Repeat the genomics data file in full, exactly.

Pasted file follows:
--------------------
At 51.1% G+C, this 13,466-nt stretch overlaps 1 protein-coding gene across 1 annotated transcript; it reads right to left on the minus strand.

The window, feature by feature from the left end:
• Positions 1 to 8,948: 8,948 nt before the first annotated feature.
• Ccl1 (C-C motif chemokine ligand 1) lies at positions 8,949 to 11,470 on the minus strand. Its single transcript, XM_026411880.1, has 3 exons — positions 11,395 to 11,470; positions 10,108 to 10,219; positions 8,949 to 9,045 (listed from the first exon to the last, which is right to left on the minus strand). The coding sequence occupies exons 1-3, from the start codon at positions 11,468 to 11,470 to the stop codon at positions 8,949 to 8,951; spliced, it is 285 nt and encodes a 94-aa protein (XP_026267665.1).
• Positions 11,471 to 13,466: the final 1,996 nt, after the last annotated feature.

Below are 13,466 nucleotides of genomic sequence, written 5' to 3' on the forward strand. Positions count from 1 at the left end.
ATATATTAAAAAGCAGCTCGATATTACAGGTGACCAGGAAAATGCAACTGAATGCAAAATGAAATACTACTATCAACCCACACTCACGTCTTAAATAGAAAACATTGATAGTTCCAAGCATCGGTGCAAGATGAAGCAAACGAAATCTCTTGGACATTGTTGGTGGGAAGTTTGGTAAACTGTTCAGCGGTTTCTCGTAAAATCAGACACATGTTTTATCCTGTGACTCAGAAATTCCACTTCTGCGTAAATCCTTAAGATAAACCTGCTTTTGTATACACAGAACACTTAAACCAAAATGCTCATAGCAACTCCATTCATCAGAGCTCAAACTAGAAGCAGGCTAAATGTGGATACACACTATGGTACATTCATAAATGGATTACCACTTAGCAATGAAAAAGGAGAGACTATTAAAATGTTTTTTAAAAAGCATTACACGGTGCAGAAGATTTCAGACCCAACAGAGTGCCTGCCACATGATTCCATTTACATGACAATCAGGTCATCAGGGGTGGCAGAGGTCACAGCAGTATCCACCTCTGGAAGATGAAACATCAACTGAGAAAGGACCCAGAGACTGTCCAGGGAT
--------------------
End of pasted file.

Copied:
At 51.1% G+C, this 13,466-nt stretch overlaps 1 protein-coding gene across 1 annotated transcript; it reads right to left on the minus strand.

The window, feature by feature from the left end:
• Positions 1 to 8,948: 8,948 nt before the first annotated feature.
• Ccl1 (C-C motif chemokine ligand 1) lies at positions 8,949 to 11,470 on the minus strand. Its single transcript, XM_026411880.1, has 3 exons — positions 11,395 to 11,470; positions 10,108 to 10,219; positions 8,949 to 9,045 (listed from the first exon to the last, which is right to left on the minus strand). The coding sequence occupies exons 1-3, from the start codon at positions 11,468 to 11,470 to the stop codon at positions 8,949 to 8,951; spliced, it is 285 nt and encodes a 94-aa protein (XP_026267665.1).
• Positions 11,471 to 13,466: the final 1,996 nt, after the last annotated feature.

Below are 13,466 nucleotides of genomic sequence, written 5' to 3' on the forward strand. Positions count from 1 at the left end.
ATATATTAAAAAGCAGCTCGATATTACAGGTGACCAGGAAAATGCAACTGAATGCAAAATGAAATACTACTATCAACCCACACTCACGTCTTAAATAGAAAACATTGATAGTTCCAAGCATCGGTGCAAGATGAAGCAAACGAAATCTCTTGGACATTGTTGGTGGGAAGTTTGGTAAACTGTTCAGCGGTTTCTCGTAAAATCAGACACATGTTTTATCCTGTGACTCAGAAATTCCACTTCTGCGTAAATCCTTAAGATAAACCTGCTTTTGTATACACAGAACACTTAAACCAAAATGCTCATAGCAACTCCATTCATCAGAGCTCAAACTAGAAGCAGGCTAAATGTGGATACACACTATGGTACATTCATAAATGGATTACCACTTAGCAATGAAAAAGGAGAGACTATTAAAATGTTTTTTAAAAAGCATTACACGGTGCAGAAGATTTCAGACCCAACAGAGTGCCTGCCACATGATTCCATTTACATGACAATCAGGTCATCAGGGGTGGCAGAGGTCACAGCAGTATCCACCTCTGGAAGATGAAACATCAACTGAGAAAGGACCCAGAGACTGTCCAGGGAT